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I consider this recording of "Gymnopedie 1" to be just the beginning of a learning journey, and I would classify this performance as a "work in progress." I still have a lot of work to do on this piece such as more focused attention to the dynamics, memorization, etc. However, I'm fairly satisfied with what I've pulled together in a relatively short timeframe.
Now that I've gotten it to this level, I am looking forward to finishing my work on this piece. I was so close to getting it memorized. However, I knew I wouldn't meet our November deadline, and I did find a workable solution to the problem. I also plan to pursue learning the other 2 movements of Gymnopedie.
At first I was extremely reluctant to take on this project because of the extremely busy work schedule I typically experience in October. However, I'm now glad that I got the opportunity to participate in this team effort!
My thanks again to Richard for agreeing to do the Sunday classical postings, which also helped me free up more time to at least get this to a presentable level.
I think this is an improvement on last time (metamorphosis piece) because I this time I was able to create ideas about the structure of the piece. While playing I imagined a French peasant (represented by the melody)wandering in the country with church bells in the distance (the accompaniment). However, when it came to listening to it it sounded more like raindrops (melody) on a puddle - hence the video we chose! And fortunately the background noise on the recording sounded a bit like rain - which fitted quite well.
Excuse the slips - missed notes, chords sounding uneven and overloud and scrappy at times. The piano also needs tuning.
I find Satie's Gymnopédies and Gnossiennes to be dreamlike, slowly wending their way through slightly unusual harmonies, repeating with very slight variations. The Gymnopedie No. 3 is in A minor in 3/4 time. The tempo marking is Lent et grave. A rhythmically repetitive bass line of single notes on the downbeat followed by a tenor triad on beat two grounds a reflective melody in the treble, which is repeated with a variation in the first phrase.
The challenge in this piece for me was not the fingering, but the nuances: playing the left hand softly enough to allow the right hand to sing out over it; trying to add subtle dynamics as marked in the score; seeking a sense of rubato. This performance doesn't capture the ideal of what I'd like to be able to do with this piece, but it captures the best of what I can do right now.
What can I say... I love the mysterious quality of much of Satie's work. The Gnossienne's have no measures and some very strange instructions left to us by the composer. Instructions such as "Advise yourself carefully", "Very shiny" and "Postulate within yourself". I chose to play this piece a bit faster than many play it and I give the low F a steady drone using the sostenuto pedal.
This is my first attempt at recording where people might actually hear it, and my first real experience recording on my acoustic. What an eye opener! I got so self-conscious of my errors it was hard to emote! Next time! The pictures are purely filler of stuff in our yard.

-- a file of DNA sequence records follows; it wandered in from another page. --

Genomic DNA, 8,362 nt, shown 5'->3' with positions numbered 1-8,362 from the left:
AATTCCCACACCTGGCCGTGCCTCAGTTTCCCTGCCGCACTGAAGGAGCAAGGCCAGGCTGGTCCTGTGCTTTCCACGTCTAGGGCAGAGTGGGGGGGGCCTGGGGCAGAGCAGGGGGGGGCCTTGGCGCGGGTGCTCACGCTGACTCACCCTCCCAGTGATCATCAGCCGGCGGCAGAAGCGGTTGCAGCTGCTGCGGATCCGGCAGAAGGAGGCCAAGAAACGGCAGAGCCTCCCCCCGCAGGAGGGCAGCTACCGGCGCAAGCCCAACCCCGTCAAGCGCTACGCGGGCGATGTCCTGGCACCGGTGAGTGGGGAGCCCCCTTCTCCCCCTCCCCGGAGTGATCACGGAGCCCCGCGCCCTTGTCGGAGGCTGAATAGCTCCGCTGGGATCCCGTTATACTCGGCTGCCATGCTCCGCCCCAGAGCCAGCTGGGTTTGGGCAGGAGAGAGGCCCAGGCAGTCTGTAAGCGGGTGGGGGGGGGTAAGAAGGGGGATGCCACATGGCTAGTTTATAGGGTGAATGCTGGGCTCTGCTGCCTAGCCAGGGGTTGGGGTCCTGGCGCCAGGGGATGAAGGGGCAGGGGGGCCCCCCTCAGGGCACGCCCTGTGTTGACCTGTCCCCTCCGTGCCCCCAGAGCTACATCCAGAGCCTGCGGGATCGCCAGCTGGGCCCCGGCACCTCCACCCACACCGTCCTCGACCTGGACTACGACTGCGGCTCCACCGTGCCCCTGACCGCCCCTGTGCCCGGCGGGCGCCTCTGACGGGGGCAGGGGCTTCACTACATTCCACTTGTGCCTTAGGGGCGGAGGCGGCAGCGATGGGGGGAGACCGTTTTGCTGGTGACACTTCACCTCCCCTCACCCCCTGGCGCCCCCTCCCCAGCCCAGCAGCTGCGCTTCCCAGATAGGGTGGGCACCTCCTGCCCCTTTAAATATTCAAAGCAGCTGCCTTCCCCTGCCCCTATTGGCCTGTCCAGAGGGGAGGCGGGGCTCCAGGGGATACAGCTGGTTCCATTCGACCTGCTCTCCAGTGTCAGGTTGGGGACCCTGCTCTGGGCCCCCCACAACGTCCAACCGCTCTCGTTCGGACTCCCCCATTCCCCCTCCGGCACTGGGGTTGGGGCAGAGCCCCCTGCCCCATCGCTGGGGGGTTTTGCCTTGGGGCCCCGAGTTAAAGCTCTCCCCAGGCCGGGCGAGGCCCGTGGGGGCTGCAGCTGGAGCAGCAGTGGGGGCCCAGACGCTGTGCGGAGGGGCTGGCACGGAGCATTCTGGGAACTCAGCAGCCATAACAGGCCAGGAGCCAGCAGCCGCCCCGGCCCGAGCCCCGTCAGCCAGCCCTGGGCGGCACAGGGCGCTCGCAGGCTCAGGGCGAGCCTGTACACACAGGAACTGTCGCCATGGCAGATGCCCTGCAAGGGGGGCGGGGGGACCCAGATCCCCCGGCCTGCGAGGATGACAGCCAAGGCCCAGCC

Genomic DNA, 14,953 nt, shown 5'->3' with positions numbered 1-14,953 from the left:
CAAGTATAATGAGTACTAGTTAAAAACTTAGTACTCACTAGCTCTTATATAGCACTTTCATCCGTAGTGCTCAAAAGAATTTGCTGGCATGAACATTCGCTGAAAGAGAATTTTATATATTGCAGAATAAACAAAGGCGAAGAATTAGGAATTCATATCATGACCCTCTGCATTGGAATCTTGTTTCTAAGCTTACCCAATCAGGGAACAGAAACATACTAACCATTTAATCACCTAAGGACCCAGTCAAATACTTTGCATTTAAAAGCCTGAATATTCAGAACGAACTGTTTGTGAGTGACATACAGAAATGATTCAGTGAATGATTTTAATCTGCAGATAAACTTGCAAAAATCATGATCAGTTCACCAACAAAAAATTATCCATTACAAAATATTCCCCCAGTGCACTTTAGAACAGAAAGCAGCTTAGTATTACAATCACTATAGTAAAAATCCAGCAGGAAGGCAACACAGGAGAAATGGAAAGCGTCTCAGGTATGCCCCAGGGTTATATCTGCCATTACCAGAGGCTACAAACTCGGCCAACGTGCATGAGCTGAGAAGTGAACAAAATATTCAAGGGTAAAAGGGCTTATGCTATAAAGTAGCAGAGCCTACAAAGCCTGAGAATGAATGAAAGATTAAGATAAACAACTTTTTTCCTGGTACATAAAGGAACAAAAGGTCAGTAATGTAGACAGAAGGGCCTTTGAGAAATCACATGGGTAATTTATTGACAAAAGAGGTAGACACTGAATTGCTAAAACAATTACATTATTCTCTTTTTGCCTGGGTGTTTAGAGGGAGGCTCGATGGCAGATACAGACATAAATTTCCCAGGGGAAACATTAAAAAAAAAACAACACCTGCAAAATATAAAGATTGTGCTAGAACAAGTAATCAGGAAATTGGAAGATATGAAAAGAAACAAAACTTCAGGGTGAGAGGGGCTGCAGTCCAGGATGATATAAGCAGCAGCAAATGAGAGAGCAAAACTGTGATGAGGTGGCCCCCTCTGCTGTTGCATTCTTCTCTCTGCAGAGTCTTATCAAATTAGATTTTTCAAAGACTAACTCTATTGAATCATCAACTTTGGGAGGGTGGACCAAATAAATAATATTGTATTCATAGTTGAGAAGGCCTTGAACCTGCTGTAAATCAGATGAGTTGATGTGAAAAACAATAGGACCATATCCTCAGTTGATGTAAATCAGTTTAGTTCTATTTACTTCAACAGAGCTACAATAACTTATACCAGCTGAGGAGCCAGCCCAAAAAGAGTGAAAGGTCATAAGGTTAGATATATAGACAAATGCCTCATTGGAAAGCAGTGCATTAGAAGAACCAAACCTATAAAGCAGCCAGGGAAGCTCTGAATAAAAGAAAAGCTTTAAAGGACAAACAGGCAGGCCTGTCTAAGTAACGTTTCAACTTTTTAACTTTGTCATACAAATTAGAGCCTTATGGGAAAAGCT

Anyway. Gnossienne 2. I envision Satie running into that girl he was in love with, and the whole gamut of emotions that goes with running into someone you once cared a great deal for: the shock, the happiness, the self-consciousness and awkwardness, the spark of sadness in the end.
I thought the pedaling in this piece was extremely tricky. You need to be very precise, or it sounds warbly and drones on and on. Technique wise, I am having some strength issues lately with my left hand, so trying to quiet the chords and play them evenly was the biggest challenge. I'm not thrilled with my performance, but I am happy I got through it and was able to participate finally! It was a great learning experience. Special thanks to Dipsy for roping me in.
I came to know about Satie by Gnossienne 3! I accidentally found it while browsing the performance videos of an youtube user. It moved me so much by creating an unusual feelings that I still can't express exactly: some kind of eerie dreams that I never dreamed before. But it surely has a strong hypnotic attraction that evolves from the combination of all the dark emotions it produces inside the listener, that's why I can't stop loving it and listening to it again and again!
About its interpretation, I was so confused! It looks so easy on the sheet, but the apparent freedom in its interpretation makes it quite difficult to translate the charm of the piece musically! During my journey of learning this piece I learned a lot by facing difficulties and trying to overcome them - one of most important of them would be controlling the dynamics of the left hand chords accompanying the right hand melodies. Overall, I had a great experience and I'm so happy to become a part of this recital!